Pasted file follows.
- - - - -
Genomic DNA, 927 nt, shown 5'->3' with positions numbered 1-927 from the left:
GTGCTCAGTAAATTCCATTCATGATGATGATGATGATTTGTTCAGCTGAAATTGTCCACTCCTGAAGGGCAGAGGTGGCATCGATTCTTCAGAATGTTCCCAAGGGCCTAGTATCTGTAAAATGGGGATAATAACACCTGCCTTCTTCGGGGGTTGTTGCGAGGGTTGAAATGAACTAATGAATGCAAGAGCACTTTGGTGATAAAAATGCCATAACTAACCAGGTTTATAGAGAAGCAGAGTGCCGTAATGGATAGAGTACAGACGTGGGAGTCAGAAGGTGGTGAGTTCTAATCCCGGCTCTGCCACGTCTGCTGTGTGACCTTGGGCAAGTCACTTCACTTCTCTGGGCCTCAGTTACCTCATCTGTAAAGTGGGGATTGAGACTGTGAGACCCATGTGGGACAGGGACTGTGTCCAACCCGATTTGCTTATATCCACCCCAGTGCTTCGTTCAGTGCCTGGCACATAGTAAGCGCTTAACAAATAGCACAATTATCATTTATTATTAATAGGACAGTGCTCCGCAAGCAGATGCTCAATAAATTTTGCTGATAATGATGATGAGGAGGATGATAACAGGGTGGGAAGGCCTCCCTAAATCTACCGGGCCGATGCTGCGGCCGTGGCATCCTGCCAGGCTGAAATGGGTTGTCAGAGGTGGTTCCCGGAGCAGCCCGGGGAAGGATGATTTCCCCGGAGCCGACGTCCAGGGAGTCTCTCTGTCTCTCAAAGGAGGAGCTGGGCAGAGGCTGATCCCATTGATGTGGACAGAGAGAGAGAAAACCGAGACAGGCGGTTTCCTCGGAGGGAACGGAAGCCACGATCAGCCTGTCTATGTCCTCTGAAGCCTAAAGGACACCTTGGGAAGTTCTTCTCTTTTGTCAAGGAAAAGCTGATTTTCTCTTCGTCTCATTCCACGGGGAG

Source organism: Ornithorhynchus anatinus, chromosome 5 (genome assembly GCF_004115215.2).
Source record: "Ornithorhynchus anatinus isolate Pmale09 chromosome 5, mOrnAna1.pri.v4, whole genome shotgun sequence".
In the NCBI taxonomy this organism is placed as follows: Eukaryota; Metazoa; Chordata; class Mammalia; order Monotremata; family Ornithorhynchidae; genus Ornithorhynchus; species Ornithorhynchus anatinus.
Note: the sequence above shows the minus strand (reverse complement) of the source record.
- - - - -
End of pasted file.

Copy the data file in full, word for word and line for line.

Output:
Genomic DNA, 927 nt, shown 5'->3' with positions numbered 1-927 from the left:
GTGCTCAGTAAATTCCATTCATGATGATGATGATGATTTGTTCAGCTGAAATTGTCCACTCCTGAAGGGCAGAGGTGGCATCGATTCTTCAGAATGTTCCCAAGGGCCTAGTATCTGTAAAATGGGGATAATAACACCTGCCTTCTTCGGGGGTTGTTGCGAGGGTTGAAATGAACTAATGAATGCAAGAGCACTTTGGTGATAAAAATGCCATAACTAACCAGGTTTATAGAGAAGCAGAGTGCCGTAATGGATAGAGTACAGACGTGGGAGTCAGAAGGTGGTGAGTTCTAATCCCGGCTCTGCCACGTCTGCTGTGTGACCTTGGGCAAGTCACTTCACTTCTCTGGGCCTCAGTTACCTCATCTGTAAAGTGGGGATTGAGACTGTGAGACCCATGTGGGACAGGGACTGTGTCCAACCCGATTTGCTTATATCCACCCCAGTGCTTCGTTCAGTGCCTGGCACATAGTAAGCGCTTAACAAATAGCACAATTATCATTTATTATTAATAGGACAGTGCTCCGCAAGCAGATGCTCAATAAATTTTGCTGATAATGATGATGAGGAGGATGATAACAGGGTGGGAAGGCCTCCCTAAATCTACCGGGCCGATGCTGCGGCCGTGGCATCCTGCCAGGCTGAAATGGGTTGTCAGAGGTGGTTCCCGGAGCAGCCCGGGGAAGGATGATTTCCCCGGAGCCGACGTCCAGGGAGTCTCTCTGTCTCTCAAAGGAGGAGCTGGGCAGAGGCTGATCCCATTGATGTGGACAGAGAGAGAGAAAACCGAGACAGGCGGTTTCCTCGGAGGGAACGGAAGCCACGATCAGCCTGTCTATGTCCTCTGAAGCCTAAAGGACACCTTGGGAAGTTCTTCTCTTTTGTCAAGGAAAAGCTGATTTTCTCTTCGTCTCATTCCACGGGGAG

Source organism: Ornithorhynchus anatinus, chromosome 5 (genome assembly GCF_004115215.2).
Source record: "Ornithorhynchus anatinus isolate Pmale09 chromosome 5, mOrnAna1.pri.v4, whole genome shotgun sequence".
In the NCBI taxonomy this organism is placed as follows: Eukaryota; Metazoa; Chordata; class Mammalia; order Monotremata; family Ornithorhynchidae; genus Ornithorhynchus; species Ornithorhynchus anatinus.
Note: the sequence above shows the minus strand (reverse complement) of the source record.